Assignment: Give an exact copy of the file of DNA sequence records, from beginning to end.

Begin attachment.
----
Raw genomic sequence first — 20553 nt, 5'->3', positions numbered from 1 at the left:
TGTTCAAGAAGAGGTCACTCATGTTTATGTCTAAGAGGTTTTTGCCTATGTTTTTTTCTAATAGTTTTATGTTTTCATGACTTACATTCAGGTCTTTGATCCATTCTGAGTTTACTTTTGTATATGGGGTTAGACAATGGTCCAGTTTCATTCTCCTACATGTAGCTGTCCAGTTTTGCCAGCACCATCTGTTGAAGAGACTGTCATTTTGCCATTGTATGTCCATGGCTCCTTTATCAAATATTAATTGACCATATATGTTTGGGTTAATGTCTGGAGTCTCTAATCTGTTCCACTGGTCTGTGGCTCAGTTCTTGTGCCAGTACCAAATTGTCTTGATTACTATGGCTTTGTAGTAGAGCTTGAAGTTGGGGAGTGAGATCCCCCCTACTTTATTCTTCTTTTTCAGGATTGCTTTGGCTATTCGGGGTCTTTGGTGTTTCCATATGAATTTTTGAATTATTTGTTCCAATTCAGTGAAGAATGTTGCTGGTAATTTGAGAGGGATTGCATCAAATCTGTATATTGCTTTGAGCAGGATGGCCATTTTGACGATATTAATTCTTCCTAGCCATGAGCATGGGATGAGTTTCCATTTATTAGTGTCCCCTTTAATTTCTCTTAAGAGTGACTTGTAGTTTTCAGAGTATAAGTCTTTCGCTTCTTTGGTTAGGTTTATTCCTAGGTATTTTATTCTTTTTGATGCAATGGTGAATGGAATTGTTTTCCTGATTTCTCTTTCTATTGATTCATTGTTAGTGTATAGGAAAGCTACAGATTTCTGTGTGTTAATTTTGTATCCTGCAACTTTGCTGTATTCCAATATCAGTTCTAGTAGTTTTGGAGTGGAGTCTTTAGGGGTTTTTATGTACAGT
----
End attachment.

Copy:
Raw genomic sequence first — 20553 nt, 5'->3', positions numbered from 1 at the left:
TGTTCAAGAAGAGGTCACTCATGTTTATGTCTAAGAGGTTTTTGCCTATGTTTTTTTCTAATAGTTTTATGTTTTCATGACTTACATTCAGGTCTTTGATCCATTCTGAGTTTACTTTTGTATATGGGGTTAGACAATGGTCCAGTTTCATTCTCCTACATGTAGCTGTCCAGTTTTGCCAGCACCATCTGTTGAAGAGACTGTCATTTTGCCATTGTATGTCCATGGCTCCTTTATCAAATATTAATTGACCATATATGTTTGGGTTAATGTCTGGAGTCTCTAATCTGTTCCACTGGTCTGTGGCTCAGTTCTTGTGCCAGTACCAAATTGTCTTGATTACTATGGCTTTGTAGTAGAGCTTGAAGTTGGGGAGTGAGATCCCCCCTACTTTATTCTTCTTTTTCAGGATTGCTTTGGCTATTCGGGGTCTTTGGTGTTTCCATATGAATTTTTGAATTATTTGTTCCAATTCAGTGAAGAATGTTGCTGGTAATTTGAGAGGGATTGCATCAAATCTGTATATTGCTTTGAGCAGGATGGCCATTTTGACGATATTAATTCTTCCTAGCCATGAGCATGGGATGAGTTTCCATTTATTAGTGTCCCCTTTAATTTCTCTTAAGAGTGACTTGTAGTTTTCAGAGTATAAGTCTTTCGCTTCTTTGGTTAGGTTTATTCCTAGGTATTTTATTCTTTTTGATGCAATGGTGAATGGAATTGTTTTCCTGATTTCTCTTTCTATTGATTCATTGTTAGTGTATAGGAAAGCTACAGATTTCTGTGTGTTAATTTTGTATCCTGCAACTTTGCTGTATTCCAATATCAGTTCTAGTAGTTTTGGAGTGGAGTCTTTAGGGGTTTTTATGTACAGT